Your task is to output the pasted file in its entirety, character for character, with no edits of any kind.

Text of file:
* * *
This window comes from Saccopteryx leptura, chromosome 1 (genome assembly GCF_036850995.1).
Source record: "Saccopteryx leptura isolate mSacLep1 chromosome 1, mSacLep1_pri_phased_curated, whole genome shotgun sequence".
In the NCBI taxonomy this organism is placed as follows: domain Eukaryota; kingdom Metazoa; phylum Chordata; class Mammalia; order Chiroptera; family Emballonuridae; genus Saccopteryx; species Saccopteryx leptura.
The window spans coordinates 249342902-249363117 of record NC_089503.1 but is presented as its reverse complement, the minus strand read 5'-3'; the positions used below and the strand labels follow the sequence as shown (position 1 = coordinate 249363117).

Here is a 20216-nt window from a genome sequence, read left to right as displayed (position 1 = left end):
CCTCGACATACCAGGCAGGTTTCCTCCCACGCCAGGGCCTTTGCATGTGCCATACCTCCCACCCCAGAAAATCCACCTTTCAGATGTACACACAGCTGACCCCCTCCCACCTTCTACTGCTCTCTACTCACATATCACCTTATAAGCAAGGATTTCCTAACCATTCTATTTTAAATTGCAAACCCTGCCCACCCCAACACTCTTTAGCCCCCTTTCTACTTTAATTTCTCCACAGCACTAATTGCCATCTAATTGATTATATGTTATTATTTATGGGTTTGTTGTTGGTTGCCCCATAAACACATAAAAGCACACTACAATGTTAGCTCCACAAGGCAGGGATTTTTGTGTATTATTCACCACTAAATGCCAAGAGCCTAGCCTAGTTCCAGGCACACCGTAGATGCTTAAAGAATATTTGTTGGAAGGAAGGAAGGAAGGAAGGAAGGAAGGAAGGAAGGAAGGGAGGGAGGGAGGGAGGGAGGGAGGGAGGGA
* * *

This window comes from Saccopteryx leptura, chromosome 1 (genome assembly GCF_036850995.1).
Source record: "Saccopteryx leptura isolate mSacLep1 chromosome 1, mSacLep1_pri_phased_curated, whole genome shotgun sequence".
In the NCBI taxonomy this organism is placed as follows: domain Eukaryota; kingdom Metazoa; phylum Chordata; class Mammalia; order Chiroptera; family Emballonuridae; genus Saccopteryx; species Saccopteryx leptura.
The window spans coordinates 249342902-249363117 of record NC_089503.1 but is presented as its reverse complement, the minus strand read 5'-3'; the positions used below and the strand labels follow the sequence as shown (position 1 = coordinate 249363117).

Here is a 20216-nt window from a genome sequence, read left to right as displayed (position 1 = left end):
CCTCGACATACCAGGCAGGTTTCCTCCCACGCCAGGGCCTTTGCATGTGCCATACCTCCCACCCCAGAAAATCCACCTTTCAGATGTACACACAGCTGACCCCCTCCCACCTTCTACTGCTCTCTACTCACATATCACCTTATAAGCAAGGATTTCCTAACCATTCTATTTTAAATTGCAAACCCTGCCCACCCCAACACTCTTTAGCCCCCTTTCTACTTTAATTTCTCCACAGCACTAATTGCCATCTAATTGATTATATGTTATTATTTATGGGTTTGTTGTTGGTTGCCCCATAAACACATAAAAGCACACTACAATGTTAGCTCCACAAGGCAGGGATTTTTGTGTATTATTCACCACTAAATGCCAAGAGCCTAGCCTAGTTCCAGGCACACCGTAGATGCTTAAAGAATATTTGTTGGAAGGAAGGAAGGAAGGAAGGAAGGAAGGAAGGAAGGAAGGGAGGGAGGGAGGGAGGGAGGGAGGGAGGGA